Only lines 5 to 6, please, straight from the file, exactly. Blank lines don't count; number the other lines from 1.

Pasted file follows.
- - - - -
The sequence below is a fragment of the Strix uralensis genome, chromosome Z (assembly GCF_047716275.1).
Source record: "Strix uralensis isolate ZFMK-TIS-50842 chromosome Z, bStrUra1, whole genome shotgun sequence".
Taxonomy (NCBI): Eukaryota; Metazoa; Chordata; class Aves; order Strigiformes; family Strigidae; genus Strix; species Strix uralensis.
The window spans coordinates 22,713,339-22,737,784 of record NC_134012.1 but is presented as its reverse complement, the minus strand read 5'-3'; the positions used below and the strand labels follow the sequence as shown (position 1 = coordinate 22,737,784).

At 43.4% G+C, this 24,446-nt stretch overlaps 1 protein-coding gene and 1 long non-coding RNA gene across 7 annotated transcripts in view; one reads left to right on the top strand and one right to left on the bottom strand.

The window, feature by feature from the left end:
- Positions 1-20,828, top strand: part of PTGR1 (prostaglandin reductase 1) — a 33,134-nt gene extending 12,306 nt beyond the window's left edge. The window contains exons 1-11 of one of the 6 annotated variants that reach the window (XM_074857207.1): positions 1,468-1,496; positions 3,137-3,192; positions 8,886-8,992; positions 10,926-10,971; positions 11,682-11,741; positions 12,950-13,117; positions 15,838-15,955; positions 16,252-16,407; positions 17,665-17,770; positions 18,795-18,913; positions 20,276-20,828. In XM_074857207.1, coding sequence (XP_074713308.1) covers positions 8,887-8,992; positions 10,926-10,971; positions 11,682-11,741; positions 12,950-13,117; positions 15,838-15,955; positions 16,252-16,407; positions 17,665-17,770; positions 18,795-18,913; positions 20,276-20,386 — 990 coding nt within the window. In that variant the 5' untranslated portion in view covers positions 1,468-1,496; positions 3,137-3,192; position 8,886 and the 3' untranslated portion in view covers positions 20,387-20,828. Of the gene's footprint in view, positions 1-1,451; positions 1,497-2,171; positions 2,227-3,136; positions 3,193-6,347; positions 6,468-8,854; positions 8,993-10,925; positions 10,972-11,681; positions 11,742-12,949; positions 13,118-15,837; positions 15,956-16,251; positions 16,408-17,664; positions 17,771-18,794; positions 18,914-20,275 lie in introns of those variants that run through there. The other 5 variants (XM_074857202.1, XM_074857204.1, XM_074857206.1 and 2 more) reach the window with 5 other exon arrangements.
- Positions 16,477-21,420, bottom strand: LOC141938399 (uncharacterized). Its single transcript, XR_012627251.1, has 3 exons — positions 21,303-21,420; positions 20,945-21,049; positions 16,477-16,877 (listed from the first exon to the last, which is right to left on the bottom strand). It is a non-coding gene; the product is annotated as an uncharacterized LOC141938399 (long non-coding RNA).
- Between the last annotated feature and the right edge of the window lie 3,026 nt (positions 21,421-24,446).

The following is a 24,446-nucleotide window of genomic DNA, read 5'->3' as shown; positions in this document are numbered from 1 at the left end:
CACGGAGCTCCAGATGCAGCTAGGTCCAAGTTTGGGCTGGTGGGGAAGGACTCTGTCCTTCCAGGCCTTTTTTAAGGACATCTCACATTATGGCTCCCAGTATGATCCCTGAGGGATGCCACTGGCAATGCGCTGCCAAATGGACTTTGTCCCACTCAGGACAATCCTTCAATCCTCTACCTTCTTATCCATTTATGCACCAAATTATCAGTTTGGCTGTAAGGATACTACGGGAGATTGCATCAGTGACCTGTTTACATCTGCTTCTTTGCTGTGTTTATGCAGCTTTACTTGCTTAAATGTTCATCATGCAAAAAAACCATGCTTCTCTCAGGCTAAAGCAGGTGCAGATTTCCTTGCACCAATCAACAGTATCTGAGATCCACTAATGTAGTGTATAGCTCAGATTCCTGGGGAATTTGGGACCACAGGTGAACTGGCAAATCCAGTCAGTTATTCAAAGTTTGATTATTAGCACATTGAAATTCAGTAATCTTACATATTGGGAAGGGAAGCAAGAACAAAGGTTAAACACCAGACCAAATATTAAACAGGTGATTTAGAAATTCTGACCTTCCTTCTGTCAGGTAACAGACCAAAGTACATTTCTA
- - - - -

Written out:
At 43.4% G+C, this 24,446-nt stretch overlaps 1 protein-coding gene and 1 long non-coding RNA gene across 7 annotated transcripts in view; one reads left to right on the top strand and one right to left on the bottom strand.

The window, feature by feature from the left end: